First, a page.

Glossary of Common Internet Marketing Terms

| A | B | C | D | E | F | G | H | I | J | K | L | M | N | O | P | Q | R | S | T | U | V | W | X | Y | Z |

Acquisition Campaign An emarketing campaign designed to acquire new customers. A campaign can have multiple programs associated with it such as lead qualification and distribution, viral marketing, event management and enewsletters. The campaign programs’ results should be tracked so that they can be improved and re-launched to new target audiences.
AIDA Acronym for a proven format for constructing effective marketing communications that stands for ” get Attention – generate Interest – stimulate Desire – call for Action”.
Alias A fictitious address to use to send and receive email. Typically used to create a personal identification for email messages in eMarketing campaigns. Provides a permanent address to the world.
application Software that provides a set of services such as electronic mail or file transfers.
ASCII The American Standard Code for Information Interchange, which creates a standard for representing computer characters. Email and HTML documents are written in ASCII text.
ASP An application service provider (ASP) is a company that offers individuals or enterprises access over the Internet to applications and related services that would otherwise have to be located in their own personal or enterprise computers. Web site hosting ASPs are also called HSPs. Marketing Automation applications are commonly hosted by ASPs.

In lower case asp is also an abbreviation for active server pages which are dynamically generated web pages.

Autoresponders Also called Mailbots. Automated programs that are established to return a prewritten message upon receipt of email. The program will grab the return address from the "header" of the message. Typically, these programs will send out the canned message within seconds of receipt. As a minimum, autoresponders should be used to acknowledge any email replies to eMarketing program emails.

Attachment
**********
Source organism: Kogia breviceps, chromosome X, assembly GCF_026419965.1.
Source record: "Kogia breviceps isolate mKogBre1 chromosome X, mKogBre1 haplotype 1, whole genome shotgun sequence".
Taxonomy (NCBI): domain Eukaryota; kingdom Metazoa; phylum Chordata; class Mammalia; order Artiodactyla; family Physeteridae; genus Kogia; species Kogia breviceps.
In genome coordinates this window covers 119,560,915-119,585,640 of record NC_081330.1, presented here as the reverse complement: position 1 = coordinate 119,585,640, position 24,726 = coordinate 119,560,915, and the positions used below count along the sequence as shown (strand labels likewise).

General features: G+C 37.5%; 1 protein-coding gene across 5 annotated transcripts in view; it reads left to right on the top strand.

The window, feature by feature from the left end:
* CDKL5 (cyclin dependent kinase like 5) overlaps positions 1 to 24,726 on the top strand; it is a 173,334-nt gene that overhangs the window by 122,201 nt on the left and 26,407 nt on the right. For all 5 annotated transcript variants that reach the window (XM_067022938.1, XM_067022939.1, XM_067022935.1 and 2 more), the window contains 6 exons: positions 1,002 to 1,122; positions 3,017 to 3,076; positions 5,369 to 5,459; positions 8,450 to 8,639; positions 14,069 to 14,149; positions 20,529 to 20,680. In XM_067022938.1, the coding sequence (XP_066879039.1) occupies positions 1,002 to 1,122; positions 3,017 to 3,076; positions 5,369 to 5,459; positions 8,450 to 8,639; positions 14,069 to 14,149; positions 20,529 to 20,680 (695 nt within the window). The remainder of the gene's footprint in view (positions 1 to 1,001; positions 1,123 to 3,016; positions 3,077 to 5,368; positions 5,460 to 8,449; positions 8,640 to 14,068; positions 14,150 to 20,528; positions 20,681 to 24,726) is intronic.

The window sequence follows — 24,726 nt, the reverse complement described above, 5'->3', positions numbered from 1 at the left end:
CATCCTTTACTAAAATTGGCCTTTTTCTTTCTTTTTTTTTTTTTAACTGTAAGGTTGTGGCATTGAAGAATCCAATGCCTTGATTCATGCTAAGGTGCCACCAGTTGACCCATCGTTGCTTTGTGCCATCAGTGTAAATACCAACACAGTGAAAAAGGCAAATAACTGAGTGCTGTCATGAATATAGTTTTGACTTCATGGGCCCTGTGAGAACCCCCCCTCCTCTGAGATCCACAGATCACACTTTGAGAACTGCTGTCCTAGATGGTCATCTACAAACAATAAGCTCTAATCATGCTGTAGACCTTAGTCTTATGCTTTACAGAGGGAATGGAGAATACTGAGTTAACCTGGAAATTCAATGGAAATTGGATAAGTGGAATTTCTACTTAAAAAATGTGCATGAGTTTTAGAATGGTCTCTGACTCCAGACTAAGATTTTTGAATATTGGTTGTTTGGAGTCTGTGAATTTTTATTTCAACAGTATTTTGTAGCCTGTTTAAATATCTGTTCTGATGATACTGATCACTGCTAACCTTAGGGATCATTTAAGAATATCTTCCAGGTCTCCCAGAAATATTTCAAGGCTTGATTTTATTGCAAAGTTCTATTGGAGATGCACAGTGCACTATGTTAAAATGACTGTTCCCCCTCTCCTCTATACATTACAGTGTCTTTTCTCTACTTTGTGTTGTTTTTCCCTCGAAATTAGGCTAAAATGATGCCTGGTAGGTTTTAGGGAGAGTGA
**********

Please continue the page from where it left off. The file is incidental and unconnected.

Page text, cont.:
bandwidth The size of the data pipeline measured in bits-per-second. The higher the bandwidth, the faster the information can flow.
Banner Ad The standard online advertising offering is a 468 x 60 pixel, animated gif (image) on a Web page that is a hyperlink to a marketing landing page. Rich media banner ads are being launched that can complete a transaction in the banner itself. Banner Ads have fallen on disfavor because of dropping click-through rates.
Bounce A returned, undeliverable email message.
Browser Client software that allows users to access servers on the World Wide Web. Browsers can display HTML pages in their desired format. Browsers are designed to view pages on the Web and to switch you from one document to another at the click of a mouse or the press of a key. The most popular browsers are Microsoft Internet Explorer, and Netscape Navigator. Microsoft IE has over a 90% marketshare and is the browser that most business-to-business prospects and customers use.
Business Rules “If – Then” statements used with a database to profile and segment contact records. The rules are management decisions to use to qualify leads and identify best customers and deliver messages and programs accordingly.